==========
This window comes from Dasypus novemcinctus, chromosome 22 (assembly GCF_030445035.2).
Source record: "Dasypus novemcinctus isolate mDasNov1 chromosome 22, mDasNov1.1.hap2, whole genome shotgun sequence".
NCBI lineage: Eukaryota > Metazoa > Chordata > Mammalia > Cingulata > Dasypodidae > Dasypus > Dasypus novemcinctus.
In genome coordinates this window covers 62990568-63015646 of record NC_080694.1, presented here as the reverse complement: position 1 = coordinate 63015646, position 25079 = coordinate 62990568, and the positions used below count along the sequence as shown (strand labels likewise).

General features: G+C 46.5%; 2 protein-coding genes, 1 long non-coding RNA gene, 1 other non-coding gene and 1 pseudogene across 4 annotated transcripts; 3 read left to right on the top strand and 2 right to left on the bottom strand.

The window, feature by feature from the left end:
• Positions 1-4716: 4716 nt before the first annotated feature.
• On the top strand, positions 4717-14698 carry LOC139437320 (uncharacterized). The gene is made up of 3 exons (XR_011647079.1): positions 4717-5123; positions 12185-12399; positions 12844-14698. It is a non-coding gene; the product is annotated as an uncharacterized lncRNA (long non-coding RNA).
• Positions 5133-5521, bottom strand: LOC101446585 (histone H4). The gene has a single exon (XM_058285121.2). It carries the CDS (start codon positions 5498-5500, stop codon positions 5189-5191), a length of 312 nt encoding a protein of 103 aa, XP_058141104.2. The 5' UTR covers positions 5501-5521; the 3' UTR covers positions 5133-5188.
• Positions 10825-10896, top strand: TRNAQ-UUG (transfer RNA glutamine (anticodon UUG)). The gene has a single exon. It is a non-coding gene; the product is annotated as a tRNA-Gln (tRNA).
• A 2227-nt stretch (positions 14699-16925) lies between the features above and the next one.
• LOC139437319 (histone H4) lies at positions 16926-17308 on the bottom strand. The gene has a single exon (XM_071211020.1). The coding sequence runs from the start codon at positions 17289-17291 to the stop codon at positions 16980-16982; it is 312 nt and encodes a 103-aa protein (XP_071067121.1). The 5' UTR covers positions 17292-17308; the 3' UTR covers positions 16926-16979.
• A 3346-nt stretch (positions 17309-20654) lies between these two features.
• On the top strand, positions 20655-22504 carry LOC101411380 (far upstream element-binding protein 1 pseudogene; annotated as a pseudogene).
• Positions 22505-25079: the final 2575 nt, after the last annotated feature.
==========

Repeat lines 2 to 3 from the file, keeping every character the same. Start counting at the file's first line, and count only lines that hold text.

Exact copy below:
Source record: "Dasypus novemcinctus isolate mDasNov1 chromosome 22, mDasNov1.1.hap2, whole genome shotgun sequence".
NCBI lineage: Eukaryota > Metazoa > Chordata > Mammalia > Cingulata > Dasypodidae > Dasypus > Dasypus novemcinctus.